Pan European Networks: Government
COMMISSION UNVEILS PLANS
TO SAVE SCHENGEN
he European Commission has announced a
series of measures aimed at restoring full
functionality to the Schengen area by the
end of 2016.
The plans see a lifting of all internal border controls by December and
the creation of a European border and coastguard to begin work in the
summer. They also include the provision of immediate support to Greece,
which has seen some 130,000 migrants arrive on its islands since the
beginning of 2016 alone.
The passport-free zone is under increasing pressure as a number of
member states reintroduce border controls in an attempt to stem the flow
of migrants through the bloc – a decision which carries significant costs.
According to the EU
commission, it would cost
some €5-18bn each year
to fully re-establish border
controls within the area,
including as much as
€1.2bn in the number of
tourist nights lost and up to €5.8bn in administrative costs.
With this is mind, commission vice-president Frans Timmermans called
for an end to “all internal border controls as quickly as possible, and by
December 2016 at the latest”.
To this end, he continued, “we need a co-ordinated European approach
to temporary border controls within the framework of the Schengen rules
instead of the current patchwork of unilateral decisions”.
7 March 2016
UK/EU VOTE: CAMERON
OUTLINES RISK OF BREXIT
avid Cameron has insisted that the
economic consequences of leaving the EU
are not a “price worth paying”.
“Let’s just remember what a shock really means,” the UK prime minister
warned. “It means pressure on the pound sterling. It means jobs being
lost. It means mortgage rates might rise. It means businesses closing.
It means hardworking people losing their livelihoods.”
Cameron’s remarks come after the British pound fell to a seven-year
low in February amid fears over a possible Brexit should the electorate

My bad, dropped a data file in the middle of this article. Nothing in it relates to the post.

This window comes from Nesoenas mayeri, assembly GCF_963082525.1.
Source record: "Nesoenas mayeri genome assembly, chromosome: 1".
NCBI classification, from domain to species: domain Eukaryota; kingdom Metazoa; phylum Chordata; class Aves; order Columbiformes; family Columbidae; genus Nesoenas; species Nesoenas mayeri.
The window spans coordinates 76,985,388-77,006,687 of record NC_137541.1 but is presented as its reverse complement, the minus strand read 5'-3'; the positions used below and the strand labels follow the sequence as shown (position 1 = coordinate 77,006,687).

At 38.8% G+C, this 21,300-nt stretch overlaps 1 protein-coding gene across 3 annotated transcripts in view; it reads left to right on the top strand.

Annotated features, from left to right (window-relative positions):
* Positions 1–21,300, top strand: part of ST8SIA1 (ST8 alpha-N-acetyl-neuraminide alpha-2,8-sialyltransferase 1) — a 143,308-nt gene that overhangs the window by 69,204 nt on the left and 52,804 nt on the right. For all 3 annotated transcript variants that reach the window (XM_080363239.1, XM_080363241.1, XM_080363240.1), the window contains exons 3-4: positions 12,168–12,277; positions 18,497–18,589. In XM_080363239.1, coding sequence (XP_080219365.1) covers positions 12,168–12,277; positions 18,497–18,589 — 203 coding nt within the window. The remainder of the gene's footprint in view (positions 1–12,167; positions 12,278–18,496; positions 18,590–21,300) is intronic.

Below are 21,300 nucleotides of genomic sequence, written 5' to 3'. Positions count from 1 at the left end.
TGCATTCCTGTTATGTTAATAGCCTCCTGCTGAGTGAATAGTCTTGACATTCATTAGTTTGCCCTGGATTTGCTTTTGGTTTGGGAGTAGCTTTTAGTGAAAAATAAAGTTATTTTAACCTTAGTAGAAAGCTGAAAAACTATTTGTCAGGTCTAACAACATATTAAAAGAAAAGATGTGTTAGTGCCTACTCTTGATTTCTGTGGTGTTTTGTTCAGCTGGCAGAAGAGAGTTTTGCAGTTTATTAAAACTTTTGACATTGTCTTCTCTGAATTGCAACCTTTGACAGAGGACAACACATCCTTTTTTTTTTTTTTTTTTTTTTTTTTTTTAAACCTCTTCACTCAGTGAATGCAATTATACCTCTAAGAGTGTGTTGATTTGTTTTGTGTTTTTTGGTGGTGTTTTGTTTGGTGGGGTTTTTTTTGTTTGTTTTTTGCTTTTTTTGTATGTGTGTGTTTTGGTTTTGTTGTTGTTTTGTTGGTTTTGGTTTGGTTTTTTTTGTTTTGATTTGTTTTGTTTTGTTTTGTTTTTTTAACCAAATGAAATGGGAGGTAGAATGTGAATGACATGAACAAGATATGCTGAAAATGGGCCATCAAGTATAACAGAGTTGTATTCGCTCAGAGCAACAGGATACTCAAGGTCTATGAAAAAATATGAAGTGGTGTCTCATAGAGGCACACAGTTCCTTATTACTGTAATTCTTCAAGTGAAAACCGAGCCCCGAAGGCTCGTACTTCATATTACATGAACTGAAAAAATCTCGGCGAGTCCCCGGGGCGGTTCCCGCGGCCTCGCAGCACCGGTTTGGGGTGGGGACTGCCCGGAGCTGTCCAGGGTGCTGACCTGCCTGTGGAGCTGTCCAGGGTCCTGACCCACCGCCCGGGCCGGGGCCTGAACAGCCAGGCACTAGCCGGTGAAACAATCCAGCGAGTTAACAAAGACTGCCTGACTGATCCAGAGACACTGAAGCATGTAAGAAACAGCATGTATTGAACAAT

vote to leave the EU in a referendum to be held in June.
Last week, London Mayor Boris Johnson conceded that leaving the EU
“might” cost jobs but maintained that after an “initial period of
dislocation and uncertainty … very rapid improvement” would follow.
The prime minister today hit back at Johnson’s optimism: “For those
who advocate leaving, lost
jobs and a dented economy
might be collateral damage
or a price worth paying. For
me, they’re not. They never
are. Because there’s
nothing more important
than protecting people’s
“That’s why I believe we
are better off in.”
Responding to criticism from Leave campaigners that the pro-EU
campaign has been run on fear, Cameron used most of his speech
to car workers in Chester to set out the advantages of remaining in the
EU. He has already revoked the concept of ‘collective responsibility’
common in UK politics to allow eurosceptic cabinet ministers to
campaign to leave the EU.
10 March 2016
UK/EU VOTE: CAMERON TO
FACE MPs ON DEAL
he UK Prime Minister David Cameron is to
advocate the UK’s continued membership of
the EU to MPs later today when he details the
reforms deal agreed on Friday.
He insists that the country will be “safer, stronger and better off” in the
union and says the concessions negotiated with EU leaders represent “the
best of both worlds”.
In a blow to his pro-EU campaign, however, London Mayor Boris Johnson,
a key figure in Cameron’s Conservative Party, has announced his support
for the ‘out’ campaign.
Writing for UK newspaper
The Daily Telegraph,
Johnson said that a vote to
leave is the “only” way “to get the change we need”. A vote to stay, he
continued, would only be
taken “as a green light for
more federalism and for
the erosion of democracy”.
He added: “This is a
moment to be brave, to
reach out – not to hug the
skirts of Nurse in Brussels,
and refer all decisions to someone else.
“This is the only opportunity we will ever have to show that we care
Johnson’s announcement comes after several other senior party members
also confirmed their support for the leave campaign. The referendum is
set for 23 June.
22 February 2016
© Ben Fisher/GAVIAlliance
© European Union,2016